Boehner, Other Republicans, Stand By Steve Scalise, Who Admits To Speaking To Racist Group

Louisiana congressman Steve Scalise was all set to move into the number three position among House Republican leadership, when an inconvenient fact surfaced: Scalise had addressed a white supremacist group in 2002. Now, Scalise, and other GOP leaders, are in full damage control mode.

The Washington Post says that Scalise admits to speaking at a convention of the “European-American Unity and Rights Organization,” or “EURO,” but a Scalise adviser says that the congressman didn’t know of the group’s connection to neo-Nazi and other racist groups. The group was founded by former Klan leader David Duke.

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On December 29, Scalise spoke to the Times-Picayune, his hometown newspaper. In a desperate attempt at damage control, Scalise said:

When you look at the kind of things they [EURO] stand for, I detest these kinds of views. As a Catholic, I think some of the things they profess target people like me. A lot of their views run contradictory to the way I run my life.

I don’t support some of the things I have read about this group. I don’t support any of the things I have read about this group, but I spoke to a lot of groups during that period.

Scalise would not directly answer a question about whether he would remember speaking to a group affiliated with David Duke. Instead, he replies, “David Duke was never at any group I spoke to.” Scalise also says that had he known what the group was all about, he would not have gone to speak to them. In those days, he says, “I was without the advantages of a tool like Google. It’s nice to have those. Those tools weren’t available back then.”

Steve Benin, writing at The Maddow Blog, notes that Google was founded in 1998, and was being used by millions by 2002.

Scalise’s claim of ignorance about EURO is being questioned, even on the right.

If Steve Scalise is expecting cover from right wing media, he might be disappointed. Erick Erickson asks the question on his Red State blog, “How the hell does somebody show up at a David Duke organized event in 2002 and claim ignorance?” Erickson says, in the same piece, that by 2002, “everybody knew that Duke was still the man he had claimed not to be. EVERYBODY.” [Emphasis in original]

Further complicating matters is David Duke himself, who says that Steve Scalise is a “nice guy.” Duke says that he spoke to the conference by phone, and by video hookup, but he says he didn’t hear Scalise speak, and he doesn’t know if Scalise heard him speak.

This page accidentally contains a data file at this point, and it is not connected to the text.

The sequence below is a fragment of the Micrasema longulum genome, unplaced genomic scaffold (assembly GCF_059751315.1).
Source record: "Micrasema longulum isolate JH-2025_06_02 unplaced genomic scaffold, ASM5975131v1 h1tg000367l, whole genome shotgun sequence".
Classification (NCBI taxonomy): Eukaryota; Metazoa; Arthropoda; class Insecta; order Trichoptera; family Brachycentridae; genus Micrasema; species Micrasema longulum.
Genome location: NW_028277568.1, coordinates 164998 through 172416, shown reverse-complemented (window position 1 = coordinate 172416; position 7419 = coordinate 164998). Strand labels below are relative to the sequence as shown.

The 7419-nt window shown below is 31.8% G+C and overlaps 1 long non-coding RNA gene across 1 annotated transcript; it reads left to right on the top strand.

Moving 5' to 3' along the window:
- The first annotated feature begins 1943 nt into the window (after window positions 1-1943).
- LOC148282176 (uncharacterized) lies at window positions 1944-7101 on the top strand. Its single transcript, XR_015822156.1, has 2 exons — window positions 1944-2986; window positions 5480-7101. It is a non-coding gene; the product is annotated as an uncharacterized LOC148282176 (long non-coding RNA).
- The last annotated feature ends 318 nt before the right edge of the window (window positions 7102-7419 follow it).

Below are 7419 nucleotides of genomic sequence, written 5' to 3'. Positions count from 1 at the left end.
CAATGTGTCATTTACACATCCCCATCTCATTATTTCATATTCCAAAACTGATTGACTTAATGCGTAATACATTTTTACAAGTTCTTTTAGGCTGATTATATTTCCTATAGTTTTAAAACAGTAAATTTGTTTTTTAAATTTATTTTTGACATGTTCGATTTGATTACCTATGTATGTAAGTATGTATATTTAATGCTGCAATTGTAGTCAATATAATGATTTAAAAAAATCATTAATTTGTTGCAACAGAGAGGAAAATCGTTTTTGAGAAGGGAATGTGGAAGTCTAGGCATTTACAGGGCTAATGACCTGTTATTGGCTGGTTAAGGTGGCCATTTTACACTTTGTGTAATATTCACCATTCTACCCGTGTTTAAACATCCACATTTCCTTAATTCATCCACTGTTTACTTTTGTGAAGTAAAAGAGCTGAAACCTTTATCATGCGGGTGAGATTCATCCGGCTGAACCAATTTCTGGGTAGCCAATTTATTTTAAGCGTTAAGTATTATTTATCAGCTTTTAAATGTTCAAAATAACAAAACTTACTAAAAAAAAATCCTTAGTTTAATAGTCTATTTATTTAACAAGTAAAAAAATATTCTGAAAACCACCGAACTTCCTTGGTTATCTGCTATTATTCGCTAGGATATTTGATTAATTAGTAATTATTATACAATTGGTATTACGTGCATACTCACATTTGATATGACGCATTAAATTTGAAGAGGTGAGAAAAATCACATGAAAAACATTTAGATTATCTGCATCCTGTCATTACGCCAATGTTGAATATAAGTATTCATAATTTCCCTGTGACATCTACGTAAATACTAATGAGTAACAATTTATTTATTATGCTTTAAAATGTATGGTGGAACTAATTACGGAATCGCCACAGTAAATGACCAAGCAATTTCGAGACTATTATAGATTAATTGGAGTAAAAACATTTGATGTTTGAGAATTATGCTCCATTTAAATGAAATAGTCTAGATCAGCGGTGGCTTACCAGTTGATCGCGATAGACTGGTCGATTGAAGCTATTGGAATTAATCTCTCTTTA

Roll Call points out that Scalise was certainly familiar with Duke. Scalise said in a 1999 interview, that he shared many of Duke’s conservative views. At that time, Scalise indicated that his main concern about Duke was that Duke was not electable.

The voters in this district are smart enough to realize that they need to get behind someone who not only believes in the issues they care about, but also can get elected. Duke has proven that he can’t get elected, and that’s the first and most important thing.

Hard right members of the House are lining up to support Scalise. Iowa representative Steve King indicated that he stands behind Scalise, and he believes other conservatives in the House will do likewise. “Jesus dined with tax collectors and sinners. It’s not the healthy who need a doctor, it’s the sick,” says King. “Given that piece of Scripture, and understanding that Scalise probably wasn’t staffed thoroughly, I could understand how something like this happened.”

For his part, David Duke is threatening to name names, if Republicans decide to throw Scalise under the bus. In an interview with FusionDuke says, “If Scalise is going to be crucified — if Republicans want to throw Steve Scalise to the woods, then a lot of them better be looking over their shoulders.”

It’s interesting that the same sort of thing that killed Trent Lott’s career in 2002 seems to be of little concern to Republicans in 2014 with Steve Scalise. House Speaker John Boehner has indicated his support for Scalise, and, according to Steve Benin, not a single GOP office holder has publicly said that Scalise should step down from his leadership position.


Image via The Hayride

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